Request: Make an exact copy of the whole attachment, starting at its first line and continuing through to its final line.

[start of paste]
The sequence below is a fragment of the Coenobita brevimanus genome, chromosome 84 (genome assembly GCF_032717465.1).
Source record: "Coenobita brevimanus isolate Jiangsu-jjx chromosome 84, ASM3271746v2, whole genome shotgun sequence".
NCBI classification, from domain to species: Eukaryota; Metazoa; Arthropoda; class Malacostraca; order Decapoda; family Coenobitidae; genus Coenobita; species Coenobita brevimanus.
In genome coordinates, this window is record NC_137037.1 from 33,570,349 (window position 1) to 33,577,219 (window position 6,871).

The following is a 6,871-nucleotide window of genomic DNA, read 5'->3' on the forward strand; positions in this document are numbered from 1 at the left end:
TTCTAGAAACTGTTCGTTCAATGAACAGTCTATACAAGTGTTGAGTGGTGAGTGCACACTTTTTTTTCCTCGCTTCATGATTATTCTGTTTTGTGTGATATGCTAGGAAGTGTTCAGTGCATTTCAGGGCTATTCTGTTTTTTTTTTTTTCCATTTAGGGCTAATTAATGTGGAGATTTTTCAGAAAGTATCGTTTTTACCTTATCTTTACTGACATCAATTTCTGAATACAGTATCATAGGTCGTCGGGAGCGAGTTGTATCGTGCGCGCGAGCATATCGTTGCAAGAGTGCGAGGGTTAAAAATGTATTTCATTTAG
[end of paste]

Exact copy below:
The sequence below is a fragment of the Coenobita brevimanus genome, chromosome 84 (genome assembly GCF_032717465.1).
Source record: "Coenobita brevimanus isolate Jiangsu-jjx chromosome 84, ASM3271746v2, whole genome shotgun sequence".
NCBI classification, from domain to species: Eukaryota; Metazoa; Arthropoda; class Malacostraca; order Decapoda; family Coenobitidae; genus Coenobita; species Coenobita brevimanus.
In genome coordinates, this window is record NC_137037.1 from 33,570,349 (window position 1) to 33,577,219 (window position 6,871).

The following is a 6,871-nucleotide window of genomic DNA, read 5'->3' on the forward strand; positions in this document are numbered from 1 at the left end:
TTCTAGAAACTGTTCGTTCAATGAACAGTCTATACAAGTGTTGAGTGGTGAGTGCACACTTTTTTTTCCTCGCTTCATGATTATTCTGTTTTGTGTGATATGCTAGGAAGTGTTCAGTGCATTTCAGGGCTATTCTGTTTTTTTTTTTTTCCATTTAGGGCTAATTAATGTGGAGATTTTTCAGAAAGTATCGTTTTTACCTTATCTTTACTGACATCAATTTCTGAATACAGTATCATAGGTCGTCGGGAGCGAGTTGTATCGTGCGCGCGAGCATATCGTTGCAAGAGTGCGAGGGTTAAAAATGTATTTCATTTAG